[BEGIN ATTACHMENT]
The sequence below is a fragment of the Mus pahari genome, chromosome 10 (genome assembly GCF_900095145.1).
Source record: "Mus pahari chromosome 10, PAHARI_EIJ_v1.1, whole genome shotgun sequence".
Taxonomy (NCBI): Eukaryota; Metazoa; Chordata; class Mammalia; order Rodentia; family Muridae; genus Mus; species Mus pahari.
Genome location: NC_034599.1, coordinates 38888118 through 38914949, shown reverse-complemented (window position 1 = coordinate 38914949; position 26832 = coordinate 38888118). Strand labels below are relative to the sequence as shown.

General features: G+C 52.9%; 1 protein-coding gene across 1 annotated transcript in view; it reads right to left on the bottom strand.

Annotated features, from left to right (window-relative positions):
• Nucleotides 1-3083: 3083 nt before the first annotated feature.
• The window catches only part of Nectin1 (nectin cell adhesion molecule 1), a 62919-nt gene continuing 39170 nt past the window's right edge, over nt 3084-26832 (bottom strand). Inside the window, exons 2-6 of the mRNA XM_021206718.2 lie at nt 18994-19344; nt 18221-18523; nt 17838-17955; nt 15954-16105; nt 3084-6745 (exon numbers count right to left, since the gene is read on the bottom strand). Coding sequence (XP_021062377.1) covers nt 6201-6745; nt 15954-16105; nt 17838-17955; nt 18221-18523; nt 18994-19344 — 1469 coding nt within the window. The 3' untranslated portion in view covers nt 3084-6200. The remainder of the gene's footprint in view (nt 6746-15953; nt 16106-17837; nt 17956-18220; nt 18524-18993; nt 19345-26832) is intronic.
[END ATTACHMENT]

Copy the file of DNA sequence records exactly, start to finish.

The sequence below is a fragment of the Mus pahari genome, chromosome 10 (genome assembly GCF_900095145.1).
Source record: "Mus pahari chromosome 10, PAHARI_EIJ_v1.1, whole genome shotgun sequence".
Taxonomy (NCBI): Eukaryota; Metazoa; Chordata; class Mammalia; order Rodentia; family Muridae; genus Mus; species Mus pahari.
Genome location: NC_034599.1, coordinates 38888118 through 38914949, shown reverse-complemented (window position 1 = coordinate 38914949; position 26832 = coordinate 38888118). Strand labels below are relative to the sequence as shown.

General features: G+C 52.9%; 1 protein-coding gene across 1 annotated transcript in view; it reads right to left on the bottom strand.

Annotated features, from left to right (window-relative positions):
• Nucleotides 1-3083: 3083 nt before the first annotated feature.
• The window catches only part of Nectin1 (nectin cell adhesion molecule 1), a 62919-nt gene continuing 39170 nt past the window's right edge, over nt 3084-26832 (bottom strand). Inside the window, exons 2-6 of the mRNA XM_021206718.2 lie at nt 18994-19344; nt 18221-18523; nt 17838-17955; nt 15954-16105; nt 3084-6745 (exon numbers count right to left, since the gene is read on the bottom strand). Coding sequence (XP_021062377.1) covers nt 6201-6745; nt 15954-16105; nt 17838-17955; nt 18221-18523; nt 18994-19344 — 1469 coding nt within the window. The 3' untranslated portion in view covers nt 3084-6200. The remainder of the gene's footprint in view (nt 6746-15953; nt 16106-17837; nt 17956-18220; nt 18524-18993; nt 19345-26832) is intronic.